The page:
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DEFINITION of 'Debt Load'

Debt load refers to the total amount of debt that a company is carrying on its books. This can be found on the company's balance sheet.


The best way to think about the debt load a company is carrying is in relation to its assets or equity. In absolute terms, a large company is likely to be carrying a large amount of debt. But relative to its assets or equity, the debt may be small.

A wide range of ratios are useful in determining whether a company's debt load is too large. The simplest of these divides a company's total debt by the total assets, giving the debt ratio. A low debt ratio is usually a sign of a healthy company. But what is considered low? That depends on the size of the company and its industry. To determine whether a company's debt load is too large or about right, compare it with similarly sized companies in the same industry.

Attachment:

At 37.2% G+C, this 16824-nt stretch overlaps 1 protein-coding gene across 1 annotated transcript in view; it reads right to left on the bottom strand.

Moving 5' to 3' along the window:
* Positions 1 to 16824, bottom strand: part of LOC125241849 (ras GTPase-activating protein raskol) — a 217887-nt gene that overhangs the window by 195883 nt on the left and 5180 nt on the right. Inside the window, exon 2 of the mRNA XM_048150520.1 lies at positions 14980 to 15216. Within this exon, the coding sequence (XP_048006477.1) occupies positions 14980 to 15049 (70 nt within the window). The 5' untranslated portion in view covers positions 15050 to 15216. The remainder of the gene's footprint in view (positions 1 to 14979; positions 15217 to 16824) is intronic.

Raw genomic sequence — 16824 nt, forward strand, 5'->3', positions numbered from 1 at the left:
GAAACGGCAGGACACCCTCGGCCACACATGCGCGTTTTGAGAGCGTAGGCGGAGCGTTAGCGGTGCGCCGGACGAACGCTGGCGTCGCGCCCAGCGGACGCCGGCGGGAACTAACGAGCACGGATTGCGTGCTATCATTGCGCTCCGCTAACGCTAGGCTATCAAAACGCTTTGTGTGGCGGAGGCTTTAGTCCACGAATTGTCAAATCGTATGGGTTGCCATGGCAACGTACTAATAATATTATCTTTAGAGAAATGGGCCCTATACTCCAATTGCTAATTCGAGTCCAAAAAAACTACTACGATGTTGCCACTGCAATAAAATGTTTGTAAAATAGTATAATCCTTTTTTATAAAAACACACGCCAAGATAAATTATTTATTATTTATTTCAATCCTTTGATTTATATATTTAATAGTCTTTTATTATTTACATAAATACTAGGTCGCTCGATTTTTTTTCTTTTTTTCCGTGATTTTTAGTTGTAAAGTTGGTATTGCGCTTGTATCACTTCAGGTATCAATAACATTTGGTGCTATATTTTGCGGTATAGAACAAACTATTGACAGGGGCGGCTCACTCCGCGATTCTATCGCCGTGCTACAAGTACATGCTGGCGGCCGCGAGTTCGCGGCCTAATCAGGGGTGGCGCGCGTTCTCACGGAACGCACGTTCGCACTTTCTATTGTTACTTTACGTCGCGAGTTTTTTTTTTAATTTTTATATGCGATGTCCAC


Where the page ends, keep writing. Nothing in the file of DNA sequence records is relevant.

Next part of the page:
Another useful ratio is the debt to equity ratio. To calculate this, divide the total debt by the total equity. Again, whether this figure is too large or about right depends on the size of the company and the industry.

A company's debt load may also be assessed in relation to its income. In this case, the debt service coverage ratio, which compares a company's operating income, that is, income generated by normal operation, to its debt payments, is useful. The interest coverage ratio, which compares just interest payments to operating income, is also helpful.

  1. Debt Service

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  3. Net Debt

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  5. Asset Coverage Ratio

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